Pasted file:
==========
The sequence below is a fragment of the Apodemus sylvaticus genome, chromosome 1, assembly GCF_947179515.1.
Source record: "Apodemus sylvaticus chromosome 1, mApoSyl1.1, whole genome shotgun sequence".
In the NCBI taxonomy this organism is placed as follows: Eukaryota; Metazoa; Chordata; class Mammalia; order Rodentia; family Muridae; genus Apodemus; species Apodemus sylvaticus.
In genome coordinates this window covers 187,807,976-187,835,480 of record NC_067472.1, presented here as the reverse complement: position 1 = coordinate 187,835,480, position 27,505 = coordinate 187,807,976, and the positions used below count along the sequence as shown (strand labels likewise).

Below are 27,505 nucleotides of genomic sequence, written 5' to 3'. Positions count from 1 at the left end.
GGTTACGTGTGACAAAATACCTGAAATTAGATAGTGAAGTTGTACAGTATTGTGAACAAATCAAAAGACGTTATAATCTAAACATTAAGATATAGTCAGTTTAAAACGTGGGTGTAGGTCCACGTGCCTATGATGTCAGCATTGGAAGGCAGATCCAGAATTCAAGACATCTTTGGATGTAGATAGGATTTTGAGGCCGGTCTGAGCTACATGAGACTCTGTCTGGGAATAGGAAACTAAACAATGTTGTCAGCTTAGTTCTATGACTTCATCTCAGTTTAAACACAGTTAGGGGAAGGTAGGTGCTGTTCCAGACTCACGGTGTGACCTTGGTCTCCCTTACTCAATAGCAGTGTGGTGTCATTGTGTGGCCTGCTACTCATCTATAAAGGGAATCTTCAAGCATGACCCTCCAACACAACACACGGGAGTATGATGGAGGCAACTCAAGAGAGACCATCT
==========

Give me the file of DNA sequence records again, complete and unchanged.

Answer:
The sequence below is a fragment of the Apodemus sylvaticus genome, chromosome 1, assembly GCF_947179515.1.
Source record: "Apodemus sylvaticus chromosome 1, mApoSyl1.1, whole genome shotgun sequence".
In the NCBI taxonomy this organism is placed as follows: Eukaryota; Metazoa; Chordata; class Mammalia; order Rodentia; family Muridae; genus Apodemus; species Apodemus sylvaticus.
In genome coordinates this window covers 187,807,976-187,835,480 of record NC_067472.1, presented here as the reverse complement: position 1 = coordinate 187,835,480, position 27,505 = coordinate 187,807,976, and the positions used below count along the sequence as shown (strand labels likewise).

Below are 27,505 nucleotides of genomic sequence, written 5' to 3'. Positions count from 1 at the left end.
GGTTACGTGTGACAAAATACCTGAAATTAGATAGTGAAGTTGTACAGTATTGTGAACAAATCAAAAGACGTTATAATCTAAACATTAAGATATAGTCAGTTTAAAACGTGGGTGTAGGTCCACGTGCCTATGATGTCAGCATTGGAAGGCAGATCCAGAATTCAAGACATCTTTGGATGTAGATAGGATTTTGAGGCCGGTCTGAGCTACATGAGACTCTGTCTGGGAATAGGAAACTAAACAATGTTGTCAGCTTAGTTCTATGACTTCATCTCAGTTTAAACACAGTTAGGGGAAGGTAGGTGCTGTTCCAGACTCACGGTGTGACCTTGGTCTCCCTTACTCAATAGCAGTGTGGTGTCATTGTGTGGCCTGCTACTCATCTATAAAGGGAATCTTCAAGCATGACCCTCCAACACAACACACGGGAGTATGATGGAGGCAACTCAAGAGAGACCATCT